The conclusion of my Riley Parra posts in honor of the LGBT+ Storybundle! For as little as a dollar per book, you can get stories about people who just happen to be gay going about their lives! Check it out!

One big question I’ve gotten is the difference between the books and the series. How much will change, how much will be the same, etc. There’s a scene in one of the early stories where Riley and crew are trapped in an old firehouse. Riley jumps in the old fire truck and drives it through the closed garage door to escape. I’m not saying Tello can’t do this, I just feel there are much better things they could spend that money on. So that story might one day get adapted to screen, I highly doubt I will write “Riley crashes through a garage door in an antique fire truck” in any scripts. The second story has a crime scene on an elevated train, and I don’t think LA even has one of those.

So I knew going in there would have to be changes. Some big, some small, some cosmetic. In the books, Riley and Gillian have worked together for a while before they start dating. In the series, Gillian is new to the department. A character who was slated for death in a future installment got a new lease on life when I saw who had been cast. And the character of Caitlin Priest, who sadly doesn’t appear in the first season from Tello, will hopefully have the widest casting net of any character. No ethnicity required, no reason she has to be played by anyone cisgendered. If she ends up being played by a white blonde woman, that will be fine! It will be following the source material. But I don’t want the casting to be restricted to that very narrow group.

I was lucky enough to design Riley as a series from the very beginning. Instead of trying to trim a 500+ page book into a single narrative, I was able to use the first story. It still required an awful lot of gymnastics to get it all in there. You think you have all the time in the world and suddenly there’s five minutes of show time left and you haven’t introduced your villain yet.

It’s a strange thing to translate a book into a new medium. I’ve already translate it once – from idea to page – and now I’m taking it another step and bringing it to life. There were adjustments made on the first step, things I did differently than I thought and plot turns I didn’t see coming. The same goes for this next step. I’m getting a chance to retell the story from the beginning with the benefit of knowing exactly how it all played out once. It’s exciting and fun to play with the world and know I don’t have to follow the blueprint exactly.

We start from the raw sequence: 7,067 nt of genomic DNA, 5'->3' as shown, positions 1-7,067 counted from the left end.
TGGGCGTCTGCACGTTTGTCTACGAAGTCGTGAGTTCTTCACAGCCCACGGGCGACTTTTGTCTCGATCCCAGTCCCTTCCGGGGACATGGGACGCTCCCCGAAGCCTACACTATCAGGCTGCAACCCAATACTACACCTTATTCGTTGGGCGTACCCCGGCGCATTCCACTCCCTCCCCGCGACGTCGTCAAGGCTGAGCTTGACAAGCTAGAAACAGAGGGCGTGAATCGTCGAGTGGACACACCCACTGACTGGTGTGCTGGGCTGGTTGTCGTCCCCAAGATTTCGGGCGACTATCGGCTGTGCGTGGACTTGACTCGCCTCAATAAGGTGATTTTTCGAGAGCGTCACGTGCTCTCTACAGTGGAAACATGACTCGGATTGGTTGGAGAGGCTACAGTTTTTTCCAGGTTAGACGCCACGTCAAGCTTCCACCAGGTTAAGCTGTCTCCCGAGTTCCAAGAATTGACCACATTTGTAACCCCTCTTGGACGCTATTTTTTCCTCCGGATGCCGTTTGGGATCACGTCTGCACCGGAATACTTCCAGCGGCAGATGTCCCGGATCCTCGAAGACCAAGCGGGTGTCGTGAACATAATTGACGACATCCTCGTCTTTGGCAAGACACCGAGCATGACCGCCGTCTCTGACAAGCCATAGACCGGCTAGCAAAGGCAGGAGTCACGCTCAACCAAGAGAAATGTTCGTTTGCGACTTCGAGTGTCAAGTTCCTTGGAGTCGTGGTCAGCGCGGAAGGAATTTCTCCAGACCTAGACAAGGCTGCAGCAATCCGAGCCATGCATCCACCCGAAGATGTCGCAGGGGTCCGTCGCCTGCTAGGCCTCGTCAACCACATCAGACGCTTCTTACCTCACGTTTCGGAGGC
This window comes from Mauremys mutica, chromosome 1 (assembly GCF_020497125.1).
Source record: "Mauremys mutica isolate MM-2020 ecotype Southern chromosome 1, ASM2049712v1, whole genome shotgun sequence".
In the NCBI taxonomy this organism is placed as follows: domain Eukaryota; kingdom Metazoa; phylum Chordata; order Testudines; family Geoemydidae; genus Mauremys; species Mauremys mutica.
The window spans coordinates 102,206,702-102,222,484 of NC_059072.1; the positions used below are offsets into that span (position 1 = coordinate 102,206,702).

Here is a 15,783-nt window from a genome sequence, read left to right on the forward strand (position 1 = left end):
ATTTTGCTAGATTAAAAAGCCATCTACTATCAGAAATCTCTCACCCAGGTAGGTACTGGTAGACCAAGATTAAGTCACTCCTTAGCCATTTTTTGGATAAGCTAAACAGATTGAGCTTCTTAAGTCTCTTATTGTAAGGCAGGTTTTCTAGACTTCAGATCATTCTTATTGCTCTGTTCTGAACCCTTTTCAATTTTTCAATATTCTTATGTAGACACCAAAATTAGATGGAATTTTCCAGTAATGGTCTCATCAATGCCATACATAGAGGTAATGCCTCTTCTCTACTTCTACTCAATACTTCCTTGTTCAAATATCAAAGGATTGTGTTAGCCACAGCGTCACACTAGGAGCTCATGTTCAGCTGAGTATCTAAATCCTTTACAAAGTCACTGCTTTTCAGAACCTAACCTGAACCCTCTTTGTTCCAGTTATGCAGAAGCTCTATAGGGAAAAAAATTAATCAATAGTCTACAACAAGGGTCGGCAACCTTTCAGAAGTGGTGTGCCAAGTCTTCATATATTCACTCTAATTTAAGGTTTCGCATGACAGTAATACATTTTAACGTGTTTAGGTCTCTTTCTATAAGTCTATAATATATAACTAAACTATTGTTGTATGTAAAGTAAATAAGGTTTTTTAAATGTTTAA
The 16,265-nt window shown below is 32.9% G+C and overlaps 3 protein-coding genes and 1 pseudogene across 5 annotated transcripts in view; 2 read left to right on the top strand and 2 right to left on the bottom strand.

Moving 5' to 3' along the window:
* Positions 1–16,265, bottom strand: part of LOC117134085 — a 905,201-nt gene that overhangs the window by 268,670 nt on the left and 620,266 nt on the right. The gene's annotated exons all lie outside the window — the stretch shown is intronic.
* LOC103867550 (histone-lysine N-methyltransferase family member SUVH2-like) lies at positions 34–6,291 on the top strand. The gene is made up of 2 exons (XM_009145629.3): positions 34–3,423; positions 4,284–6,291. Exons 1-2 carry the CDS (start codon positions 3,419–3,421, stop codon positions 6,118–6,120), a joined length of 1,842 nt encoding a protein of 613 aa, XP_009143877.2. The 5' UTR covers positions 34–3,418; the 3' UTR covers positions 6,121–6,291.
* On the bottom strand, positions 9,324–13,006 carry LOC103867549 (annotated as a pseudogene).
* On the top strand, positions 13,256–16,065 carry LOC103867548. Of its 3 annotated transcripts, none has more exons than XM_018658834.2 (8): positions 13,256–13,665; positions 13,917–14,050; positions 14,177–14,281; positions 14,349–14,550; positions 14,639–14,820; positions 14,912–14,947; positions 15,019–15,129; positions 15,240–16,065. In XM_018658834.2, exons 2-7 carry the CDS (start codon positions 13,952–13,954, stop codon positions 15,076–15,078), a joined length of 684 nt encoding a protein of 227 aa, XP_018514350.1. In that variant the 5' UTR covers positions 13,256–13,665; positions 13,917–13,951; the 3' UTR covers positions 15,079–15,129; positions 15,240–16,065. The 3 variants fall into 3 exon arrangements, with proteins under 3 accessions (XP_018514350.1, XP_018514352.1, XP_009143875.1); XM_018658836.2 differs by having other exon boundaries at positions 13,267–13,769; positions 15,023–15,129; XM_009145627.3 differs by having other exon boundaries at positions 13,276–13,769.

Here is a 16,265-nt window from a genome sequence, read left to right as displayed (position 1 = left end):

There’s also the balance for the fans. People who read the books are going to want to see the characters they love brought to life, but at the same time, they don’t want to see a step-by-step performance. You have to find a way to tell the same story without boring them because they know everything that’s happening. You also don’t want to go so far off the track that it’s unrecognizable. Elements of the book will cross over directly. Other things will be changed for plot and realistic concerns (Riley’s guardian angel won’t be revealed by stopping a runaway train with her bare hands). As I said earlier, one character who died is going to be sticking around a lot longer on the show (knock on wood there’s a “longer” for the show!).

But at its heart, the important things will stay the same. This is still the same Riley Parra who was in the books. Her love for Gillian is stronger than anything. Other characters – Kenzie Crowe, Chelsea Stanton, Radio, Aissa Good – are waiting in the wings should we get enough seasons to bring them in, but their introductions will likely be different than the book.

As a writer, you also have to deal with the fact that having a real-life person in the role is going to change the character. I don’t think Riley is going to change very much because, as I said, Marem Hassler is such a perfect choice. But knowing that Liz Vassey will play Gillian is going to change how I write her going forward even if it’s just to add dialogue about how much she enjoys running. ::g::

Basically it all comes down to the story and the characters. If you’ve never read Riley Parra, you can watch the show and understand everything that’s happening. If you read the book, you’ll recognize all your favorite characters and, while they might take you unexpected places, you’ll still end up in the same general place when all is said and done. Hopefully the journey will be just as amazing for both sides of the audience.